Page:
That is how they are able to claim there are no veterans on wait lists. Sionni was told to call back the Thursday after the new counselor starts at the venter to make an appointment.

Josh Zelinski is an Afghanistan veteran who attends group therapy at Lewiston and is an example of what the center is there for. He has had a rough few months, but rather than getting help, he is slipping through the cracks.

“Trying to go through the traditional role of getting help through the system, I have had to put the burden on my peers, fellow veterans,” Zelinski told me. “They [the VA staff] keep switching me over when someone leaves. I should be able to get that help professionally.”

Some Maine veterans are frustrated because this mistreatment feels intentional. The VA claims that the remainder of the state is staffed nearly at capacity. There are currently 18 open positions for VA employees across all fields in the entire state of Maine, and five of those are for counselors at the Lewiston Vet Center. There are 18 medical facilities within the VA’s footprint in Maine. The center resides in Maine’s second largest city, and services one of it’s largest regional populations. This disparity makes many of the veterans angry.

The ones who attend group therapy and seek refuge in Lewiston are among the most vocal advocates for veterans in Maine. Many recently held a protest on the Togus VA campus after an employee in Indiana made fun of veteran suicide in an email chain. They have participated in various political forums and actively seek reform through dialogue. I stand with them. We have been warned in various ways to not defend veterans, even being told by senior VFW officials in the state to “not tip over the apple cart.” Those same leaders have well-staffed areas and receive quality services, rarely calling for VA reform in the state. They believe Togus is doing great things, and discredit the veterans working diligently to maintain accountability, adding to a culture clash within the veteran population.  

It doesn’t matter the politics of individuals. Early this year, the Clay Hunt Suicide Prevention Act was passed into law to prevent the types of tragedies we are breeding here. The question is simple: Are we making a difference? Maybe somewhere else, but from what I see, the voices of the veterans of Mid Coast Maine are being silenced and those who need the most help are being neglected.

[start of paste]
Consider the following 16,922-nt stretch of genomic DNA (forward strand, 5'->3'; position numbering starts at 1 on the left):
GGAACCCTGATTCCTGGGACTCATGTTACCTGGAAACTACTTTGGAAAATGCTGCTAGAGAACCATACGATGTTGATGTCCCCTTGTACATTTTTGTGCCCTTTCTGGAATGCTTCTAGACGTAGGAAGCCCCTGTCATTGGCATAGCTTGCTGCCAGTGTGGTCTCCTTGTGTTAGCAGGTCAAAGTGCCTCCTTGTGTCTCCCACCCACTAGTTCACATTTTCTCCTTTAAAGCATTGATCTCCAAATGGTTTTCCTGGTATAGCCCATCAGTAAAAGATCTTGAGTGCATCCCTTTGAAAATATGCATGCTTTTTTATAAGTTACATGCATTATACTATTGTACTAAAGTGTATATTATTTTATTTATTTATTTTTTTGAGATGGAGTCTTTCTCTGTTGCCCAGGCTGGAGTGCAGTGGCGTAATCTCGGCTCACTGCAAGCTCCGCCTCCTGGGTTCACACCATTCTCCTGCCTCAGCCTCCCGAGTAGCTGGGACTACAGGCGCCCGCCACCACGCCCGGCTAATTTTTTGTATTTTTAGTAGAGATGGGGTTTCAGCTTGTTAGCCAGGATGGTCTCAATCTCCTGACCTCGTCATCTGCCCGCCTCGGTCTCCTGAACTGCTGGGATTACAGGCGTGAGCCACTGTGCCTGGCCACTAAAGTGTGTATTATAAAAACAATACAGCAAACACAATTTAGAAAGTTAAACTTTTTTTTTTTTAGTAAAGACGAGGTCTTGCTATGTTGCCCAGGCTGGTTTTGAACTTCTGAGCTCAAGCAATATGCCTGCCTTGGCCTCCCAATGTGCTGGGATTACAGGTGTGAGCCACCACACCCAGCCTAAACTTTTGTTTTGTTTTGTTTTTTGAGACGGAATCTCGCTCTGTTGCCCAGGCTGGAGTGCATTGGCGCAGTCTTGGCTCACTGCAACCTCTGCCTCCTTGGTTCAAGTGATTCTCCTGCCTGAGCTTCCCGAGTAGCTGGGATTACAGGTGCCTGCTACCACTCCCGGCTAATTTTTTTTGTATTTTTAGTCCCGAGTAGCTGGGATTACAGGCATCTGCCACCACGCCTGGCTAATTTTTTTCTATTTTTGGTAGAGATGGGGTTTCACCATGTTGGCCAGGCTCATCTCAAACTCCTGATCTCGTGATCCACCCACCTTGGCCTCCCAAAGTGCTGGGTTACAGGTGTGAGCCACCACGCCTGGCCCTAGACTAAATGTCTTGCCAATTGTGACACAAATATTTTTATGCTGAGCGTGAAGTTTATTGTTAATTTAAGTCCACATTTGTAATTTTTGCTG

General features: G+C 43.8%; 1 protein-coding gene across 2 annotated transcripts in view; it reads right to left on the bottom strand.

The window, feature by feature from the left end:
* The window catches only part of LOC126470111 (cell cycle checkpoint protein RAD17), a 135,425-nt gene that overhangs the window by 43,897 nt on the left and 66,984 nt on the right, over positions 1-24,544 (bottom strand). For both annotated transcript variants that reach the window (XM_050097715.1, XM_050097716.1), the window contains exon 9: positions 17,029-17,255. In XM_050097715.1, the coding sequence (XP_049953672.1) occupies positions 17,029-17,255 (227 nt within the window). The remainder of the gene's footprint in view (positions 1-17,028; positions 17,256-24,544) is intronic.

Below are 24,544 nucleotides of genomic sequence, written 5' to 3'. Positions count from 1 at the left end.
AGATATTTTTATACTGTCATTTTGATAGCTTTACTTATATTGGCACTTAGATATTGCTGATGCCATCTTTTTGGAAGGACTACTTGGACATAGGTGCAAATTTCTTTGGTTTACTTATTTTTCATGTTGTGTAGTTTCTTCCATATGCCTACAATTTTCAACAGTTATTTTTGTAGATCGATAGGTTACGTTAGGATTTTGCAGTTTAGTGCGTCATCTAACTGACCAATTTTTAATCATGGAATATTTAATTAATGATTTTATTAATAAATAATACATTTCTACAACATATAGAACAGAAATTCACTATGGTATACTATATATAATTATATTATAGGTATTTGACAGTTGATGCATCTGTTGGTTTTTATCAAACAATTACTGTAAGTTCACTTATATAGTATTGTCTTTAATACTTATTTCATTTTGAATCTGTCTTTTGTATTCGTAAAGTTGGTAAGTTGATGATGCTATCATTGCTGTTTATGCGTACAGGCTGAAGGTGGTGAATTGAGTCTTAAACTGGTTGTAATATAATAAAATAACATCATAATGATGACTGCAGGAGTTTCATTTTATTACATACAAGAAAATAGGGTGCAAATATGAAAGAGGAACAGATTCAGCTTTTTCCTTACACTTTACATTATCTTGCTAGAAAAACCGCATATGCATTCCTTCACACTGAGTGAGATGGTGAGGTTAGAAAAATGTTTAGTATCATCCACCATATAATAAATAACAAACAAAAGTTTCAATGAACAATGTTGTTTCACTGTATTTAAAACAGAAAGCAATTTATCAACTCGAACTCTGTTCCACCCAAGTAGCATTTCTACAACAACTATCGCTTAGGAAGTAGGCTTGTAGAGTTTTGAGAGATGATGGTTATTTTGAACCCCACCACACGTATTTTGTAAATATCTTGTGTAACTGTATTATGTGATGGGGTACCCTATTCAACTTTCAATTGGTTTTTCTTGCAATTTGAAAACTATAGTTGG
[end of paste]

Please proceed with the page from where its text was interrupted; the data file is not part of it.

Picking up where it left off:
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(U.S. Marine Corps photo)

Editor's Note: The following is an op-ed. The opinions expressed are those of the author, and do not necessarily reflect the views of Task & Purpose.

We are women veterans who have served in the Army, Navy, and Marine Corps. Our service – as aviators, ship drivers, intelligence analysts, engineers, professors, and diplomats — spans decades. We have served in times of peace and war, separated from our families and loved ones. We are proud of our accomplishments, particularly as many were earned while immersed in a military culture that often ignores and demeans women's contributions. We are veterans.

Yet we recognize that as we grew as leaders over time, we often failed to challenge or even question this culture. It took decades for us to recognize that our individual successes came despite this culture and the damage it caused us and the women who follow in our footsteps. The easier course has always been to tolerate insulting, discriminatory, and harmful behavior toward women veterans and service members and to cling to the idea that 'a few bad apples' do not reflect the attitudes of the whole.

Recent allegations that Secretary of Veterans Affairs Robert Wilkie allegedly sought to intentionally discredit a female veteran who reported a sexual assault at a VA medical center allow no such pretense.